Greek athlete expelled from London 2012 after racist tweet
Wednesday, 25 July 2012
July 25 - In what is a first in the history of the Olympic Games, Greece has expelled triple jumper Voula Papachristou from its team for London 2012 after she posted a comment on Twitter appearing to mock African immigrants.
The Hellenic Olympic Committee (HOC) said that the 23-year-old Papachristou is "placed outside the Olympic team for statements contrary to the values and ideas of the Olympic Movement."
Papachristou's comment on her Twitter feed said: "With so many Africans in Greece... At least the West Nile mosquitoes will eat home made food!!!"
The comment had been posted to her 45 followers on Sunday (July 22) but the HOC only acted after it went viral around the world.
Many internet users called her a "Nazi" and demanded that the HOC expel her.
Among those who insisted she be dropped from the team for London 2012 was coalition Government partner Democratic Left.
"Racist humor and 'jokes' concerning human lives are not tolerated by the Greek society, can not thrive in Greek athletics," they said in a statement.
"The least the Greek Olympic Committee [sic] can do now is to revoke Ms Voula Papachristou from the Olympic Games.
"Watching the Olympics on TV screen, she could do as many vile 'jokes' she wants through the social media.
"But for sure, she can not represent Greece in London."
After the storm broke, Papachristou posted another tweet, which said: "I apologise if I insulted people! I have no mingling with politics!!! I am only Athlete!!"
She then posted a series of other apologies, including some in English.
She posted a longer apology on her Facebook page, which also contained messages to her criticising her tweet.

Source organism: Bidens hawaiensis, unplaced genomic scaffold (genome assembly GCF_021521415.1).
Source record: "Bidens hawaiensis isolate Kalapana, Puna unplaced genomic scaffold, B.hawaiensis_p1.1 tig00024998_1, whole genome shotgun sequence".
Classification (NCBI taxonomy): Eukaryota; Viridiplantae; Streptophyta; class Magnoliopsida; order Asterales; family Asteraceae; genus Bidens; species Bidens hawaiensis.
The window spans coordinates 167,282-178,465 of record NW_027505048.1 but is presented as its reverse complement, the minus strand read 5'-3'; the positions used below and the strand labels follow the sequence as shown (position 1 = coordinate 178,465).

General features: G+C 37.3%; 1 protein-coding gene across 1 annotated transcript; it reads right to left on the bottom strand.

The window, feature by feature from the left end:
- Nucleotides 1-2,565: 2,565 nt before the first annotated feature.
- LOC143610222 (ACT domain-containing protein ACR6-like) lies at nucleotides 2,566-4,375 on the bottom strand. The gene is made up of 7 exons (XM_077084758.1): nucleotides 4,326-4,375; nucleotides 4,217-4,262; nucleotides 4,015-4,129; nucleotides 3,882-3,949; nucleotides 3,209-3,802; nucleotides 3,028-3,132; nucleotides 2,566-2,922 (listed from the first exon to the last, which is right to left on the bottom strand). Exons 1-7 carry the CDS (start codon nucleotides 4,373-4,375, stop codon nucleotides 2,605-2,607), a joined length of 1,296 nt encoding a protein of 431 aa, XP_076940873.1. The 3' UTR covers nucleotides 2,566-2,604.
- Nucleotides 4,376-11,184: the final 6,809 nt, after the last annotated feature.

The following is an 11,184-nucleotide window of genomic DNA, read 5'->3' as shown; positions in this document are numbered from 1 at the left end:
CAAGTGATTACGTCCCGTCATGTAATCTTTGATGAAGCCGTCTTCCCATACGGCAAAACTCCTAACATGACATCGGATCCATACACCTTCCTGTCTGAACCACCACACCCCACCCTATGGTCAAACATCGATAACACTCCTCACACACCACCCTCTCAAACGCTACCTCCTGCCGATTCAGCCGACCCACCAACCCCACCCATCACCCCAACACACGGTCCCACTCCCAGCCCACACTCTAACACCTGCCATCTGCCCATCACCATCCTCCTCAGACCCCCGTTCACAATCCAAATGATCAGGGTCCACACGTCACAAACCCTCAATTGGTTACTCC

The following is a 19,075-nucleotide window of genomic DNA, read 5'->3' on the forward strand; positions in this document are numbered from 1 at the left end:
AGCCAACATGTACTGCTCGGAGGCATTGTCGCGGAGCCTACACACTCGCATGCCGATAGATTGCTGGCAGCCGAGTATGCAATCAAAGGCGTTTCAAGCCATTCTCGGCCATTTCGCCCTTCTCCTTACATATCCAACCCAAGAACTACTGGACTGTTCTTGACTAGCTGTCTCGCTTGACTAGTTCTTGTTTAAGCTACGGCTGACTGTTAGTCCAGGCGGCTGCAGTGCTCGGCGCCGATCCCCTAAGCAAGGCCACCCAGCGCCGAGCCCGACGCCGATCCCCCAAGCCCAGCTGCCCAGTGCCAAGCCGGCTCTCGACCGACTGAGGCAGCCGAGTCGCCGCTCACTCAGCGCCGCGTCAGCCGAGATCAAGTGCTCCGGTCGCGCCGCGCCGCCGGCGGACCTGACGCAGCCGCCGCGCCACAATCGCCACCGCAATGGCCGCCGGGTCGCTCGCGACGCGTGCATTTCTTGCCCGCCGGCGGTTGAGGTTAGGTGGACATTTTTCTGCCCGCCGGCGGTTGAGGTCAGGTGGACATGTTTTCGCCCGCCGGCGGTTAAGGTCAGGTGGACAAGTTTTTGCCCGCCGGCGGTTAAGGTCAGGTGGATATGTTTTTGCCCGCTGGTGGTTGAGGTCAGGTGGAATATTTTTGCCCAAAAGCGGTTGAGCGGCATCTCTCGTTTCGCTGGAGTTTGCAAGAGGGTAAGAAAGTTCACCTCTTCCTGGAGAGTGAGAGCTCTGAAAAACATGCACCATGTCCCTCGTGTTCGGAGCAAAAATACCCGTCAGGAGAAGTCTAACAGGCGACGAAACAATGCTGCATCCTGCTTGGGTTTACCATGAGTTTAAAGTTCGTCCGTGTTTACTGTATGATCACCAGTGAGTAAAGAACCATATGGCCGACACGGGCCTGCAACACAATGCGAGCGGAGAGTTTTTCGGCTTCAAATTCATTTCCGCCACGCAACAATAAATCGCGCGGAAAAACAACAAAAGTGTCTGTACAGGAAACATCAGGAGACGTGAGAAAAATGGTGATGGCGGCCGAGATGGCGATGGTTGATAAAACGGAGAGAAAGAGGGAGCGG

"I am very sorry and ashamed for the negative responses I triggered, since I never wanted to offend anyone, or to encroach human rights," she said.
"My dream is connected to the Olympic Games and I could not possibly participate if I did not respect their values.
"Therefore, I could never believe in discrimination between human beings and races."
Papachristou had not let left Athens for London.
She was not considered a contender for a medal having finished 11th at the European Championships in Helsinki last month and having failed to reach the final at the World Championships in Daegu last year.
But Papachristou was considered to be one of Greece's most marketable atheles and in the run-up to London had appeared in photo-shoots for a number of Olympic sponsors, including Adidas and Samsung.
The West Nile virus is a disease transmitted by mosquitoes of African origin and in rare cases can be fatal.
This summer one man died and more than 180 were infected in Athens by the disease.
Papachristou's Twitter account also contains several retweets and postings of YouTube videos promoting the views of Golden Dawn, a formerly marginal extreme right party that entered the Greek Parliament in the recent two national elections by polling almost seven per cent of the vote.
Several had been originally posted by lias Kasidiaris, the Golden Dawn spokesman and one of the party's 18 Parliament members, who became notorious a few weeks ago for striking a woman Communist MP in the face and throwing water at another female MP during a TV talk show.
The International Olympic Committee (IOC) said here the final decision rested with the National Olympic Committee.
"The rules have not changed," said IOC spokesman Mark Adams.
"The only difference is the comments were made on social media.
"They clearly contravened the Olympic Charter."